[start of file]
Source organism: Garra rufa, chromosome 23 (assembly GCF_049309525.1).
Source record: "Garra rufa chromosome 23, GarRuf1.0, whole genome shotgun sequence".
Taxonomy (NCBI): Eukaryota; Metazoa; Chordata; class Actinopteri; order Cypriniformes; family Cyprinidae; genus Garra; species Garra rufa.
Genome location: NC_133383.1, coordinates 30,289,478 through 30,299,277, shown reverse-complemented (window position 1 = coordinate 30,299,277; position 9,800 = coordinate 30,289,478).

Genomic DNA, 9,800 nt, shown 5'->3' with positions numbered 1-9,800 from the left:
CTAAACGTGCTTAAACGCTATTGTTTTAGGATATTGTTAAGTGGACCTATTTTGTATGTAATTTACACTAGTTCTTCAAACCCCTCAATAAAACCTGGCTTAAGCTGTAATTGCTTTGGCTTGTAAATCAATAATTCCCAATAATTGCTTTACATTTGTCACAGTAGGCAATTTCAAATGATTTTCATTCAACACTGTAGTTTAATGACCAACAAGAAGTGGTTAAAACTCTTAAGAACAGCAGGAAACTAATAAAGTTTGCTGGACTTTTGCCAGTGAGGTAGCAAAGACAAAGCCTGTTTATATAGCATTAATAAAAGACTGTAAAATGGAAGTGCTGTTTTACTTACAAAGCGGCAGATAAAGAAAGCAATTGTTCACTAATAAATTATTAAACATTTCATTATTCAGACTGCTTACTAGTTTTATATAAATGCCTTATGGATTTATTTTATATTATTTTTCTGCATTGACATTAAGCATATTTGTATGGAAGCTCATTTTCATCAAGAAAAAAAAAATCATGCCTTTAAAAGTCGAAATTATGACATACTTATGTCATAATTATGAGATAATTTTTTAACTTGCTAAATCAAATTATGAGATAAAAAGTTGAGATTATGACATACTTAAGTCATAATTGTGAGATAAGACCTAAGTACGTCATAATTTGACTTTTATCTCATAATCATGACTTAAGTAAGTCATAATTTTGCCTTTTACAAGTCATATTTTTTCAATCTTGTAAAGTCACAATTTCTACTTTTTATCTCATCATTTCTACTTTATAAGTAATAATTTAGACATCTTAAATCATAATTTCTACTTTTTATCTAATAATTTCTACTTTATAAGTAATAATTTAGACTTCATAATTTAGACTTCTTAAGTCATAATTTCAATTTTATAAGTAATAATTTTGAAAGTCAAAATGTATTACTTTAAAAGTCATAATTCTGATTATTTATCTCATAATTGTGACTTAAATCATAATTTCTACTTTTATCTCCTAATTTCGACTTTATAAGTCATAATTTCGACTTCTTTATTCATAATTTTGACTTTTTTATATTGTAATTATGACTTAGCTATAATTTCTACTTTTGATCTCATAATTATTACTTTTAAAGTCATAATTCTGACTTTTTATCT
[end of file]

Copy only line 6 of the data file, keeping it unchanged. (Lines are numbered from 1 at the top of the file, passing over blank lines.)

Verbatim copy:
CTAAACGTGCTTAAACGCTATTGTTTTAGGATATTGTTAAGTGGACCTATTTTGTATGTAATTTACACTAGTTCTTCAAACCCCTCAATAAAACCTGGCTTAAGCTGTAATTGCTTTGGCTTGTAAATCAATAATTCCCAATAATTGCTTTACATTTGTCACAGTAGGCAATTTCAAATGATTTTCATTCAACACTGTAGTTTAATGACCAACAAGAAGTGGTTAAAACTCTTAAGAACAGCAGGAAACTAATAAAGTTTGCTGGACTTTTGCCAGTGAGGTAGCAAAGACAAAGCCTGTTTATATAGCATTAATAAAAGACTGTAAAATGGAAGTGCTGTTTTACTTACAAAGCGGCAGATAAAGAAAGCAATTGTTCACTAATAAATTATTAAACATTTCATTATTCAGACTGCTTACTAGTTTTATATAAATGCCTTATGGATTTATTTTATATTATTTTTCTGCATTGACATTAAGCATATTTGTATGGAAGCTCATTTTCATCAAGAAAAAAAAAATCATGCCTTTAAAAGTCGAAATTATGACATACTTATGTCATAATTATGAGATAATTTTTTAACTTGCTAAATCAAATTATGAGATAAAAAGTTGAGATTATGACATACTTAAGTCATAATTGTGAGATAAGACCTAAGTACGTCATAATTTGACTTTTATCTCATAATCATGACTTAAGTAAGTCATAATTTTGCCTTTTACAAGTCATATTTTTTCAATCTTGTAAAGTCACAATTTCTACTTTTTATCTCATCATTTCTACTTTATAAGTAATAATTTAGACATCTTAAATCATAATTTCTACTTTTTATCTAATAATTTCTACTTTATAAGTAATAATTTAGACTTCATAATTTAGACTTCTTAAGTCATAATTTCAATTTTATAAGTAATAATTTTGAAAGTCAAAATGTATTACTTTAAAAGTCATAATTCTGATTATTTATCTCATAATTGTGACTTAAATCATAATTTCTACTTTTATCTCCTAATTTCGACTTTATAAGTCATAATTTCGACTTCTTTATTCATAATTTTGACTTTTTTATATTGTAATTATGACTTAGCTATAATTTCTACTTTTGATCTCATAATTATTACTTTTAAAGTCATAATTCTGACTTTTTATCT